Constrained by time, providers are now receiving assistance from both the industry and professional societies to meet the growing educational needs. “This should translate into them having time to actually counsel regarding the decision making about testing, which is consonant with the goals and values of the family,’’ she recommends.
Counselling is the most important aspect of NIPT, underscore all the guidelines. The objective of any prenatal screening activity should be made explicit. In a country like India, where the awareness level is rather low and familial, social and ethical considerations galore, this poses an additional challenge.
“Doctors, of course, are very open, but we have been confronted by situations where the parents hide the fact that their daughter is a carrier as it may affect her likelihood of marriage,’’says Dr Kaul. This sort of issue can present a significant challenge while implementing routine prenatal screening to detect hemoglobinopathies as proposed by India.
All this points to the necessity of social change and the need to impart the correct knowledge of such conditions amongst the public, she adds.
The awareness level, however, has gone up considerably since 2011, when NIPT was introduced, according to Dr Kadam. A lot of awareness programmes and direct education workshops among the doctors and diagnostics players were conducted. Of course, awareness about technology has been growing all over the world as well.It supported a positive response in the Indian market along with exposure to new technologies. The level of awareness among the parents and pregnant women is also high nowadays. “In fact, we and our hospital partners have started getting direct inquiries from pregnant women asking about the availability of NIPT tests,’’ says Dr Sharda. “But still, I would emphasise the need for more coordinated efforts from the industry, the government and the medical community to maximise the utility of such technology breakthroughs in India,” she adds.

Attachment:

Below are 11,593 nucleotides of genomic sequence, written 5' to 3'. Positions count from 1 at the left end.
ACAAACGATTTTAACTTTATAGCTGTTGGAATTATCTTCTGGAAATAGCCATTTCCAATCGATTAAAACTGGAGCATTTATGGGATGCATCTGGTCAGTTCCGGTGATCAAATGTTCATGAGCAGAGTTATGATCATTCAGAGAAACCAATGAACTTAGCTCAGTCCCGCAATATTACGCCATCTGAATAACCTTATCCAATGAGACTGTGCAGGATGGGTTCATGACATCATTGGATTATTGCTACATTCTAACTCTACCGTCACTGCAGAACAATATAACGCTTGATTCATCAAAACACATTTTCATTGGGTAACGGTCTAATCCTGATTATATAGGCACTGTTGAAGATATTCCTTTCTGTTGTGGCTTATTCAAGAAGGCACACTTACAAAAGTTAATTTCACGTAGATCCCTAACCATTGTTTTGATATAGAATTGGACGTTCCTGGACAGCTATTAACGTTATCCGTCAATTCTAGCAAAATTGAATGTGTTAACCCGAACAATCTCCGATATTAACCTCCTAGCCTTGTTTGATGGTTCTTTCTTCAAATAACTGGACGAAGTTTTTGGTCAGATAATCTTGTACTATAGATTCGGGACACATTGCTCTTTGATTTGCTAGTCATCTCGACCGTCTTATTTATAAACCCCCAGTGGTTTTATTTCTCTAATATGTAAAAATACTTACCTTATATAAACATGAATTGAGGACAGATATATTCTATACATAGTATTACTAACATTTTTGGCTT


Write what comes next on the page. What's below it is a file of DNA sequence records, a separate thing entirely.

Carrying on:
Some clinicians too seem to corroborate the view that the awareness among the public is growing pretty fast. “Many patients now come asking for the test (NIPT). Sometimes they insist on doing it,’’says Dr Ajay Kumar, Additional Professor, Department of Obstetrics & Gyenaecology, Government Medical College, Kottayam. Most of the time, patients come well-prepared and are thoroughly informed about genetic tests.
Higher costs: Impeding factor?
Another big barrier that comes in the way is the exorbitant cost of genetic tests. Advances in NIPT is better, from the provider standpoint, because they can give answers to more conditions now. However, for the patient, the costs are getting enormous. In the earlier days, a karyotyping was good enough and that did not cost much. But now a prenatal microarray as the first-line test itself is hugely expensive compared with earlier tests. And if the test proves non-informative, then going into the option of sequencing increases the cost manyfold, says Dr Kaul.
Many clinicians are yet to adopt the screening test as part of their routine practice, though they are aware of NIPT.
“We don’t generally ask patients to do NIPT unless we find a higher risk in an anomaly scan or the patient is afraid of invasive procedures. This is because the cost of the test is too high. Most of the patients can’t afford it,’’ says an obstetrician practising in KIMS Hospital, Thiruvananthapuram, preferring anonymity.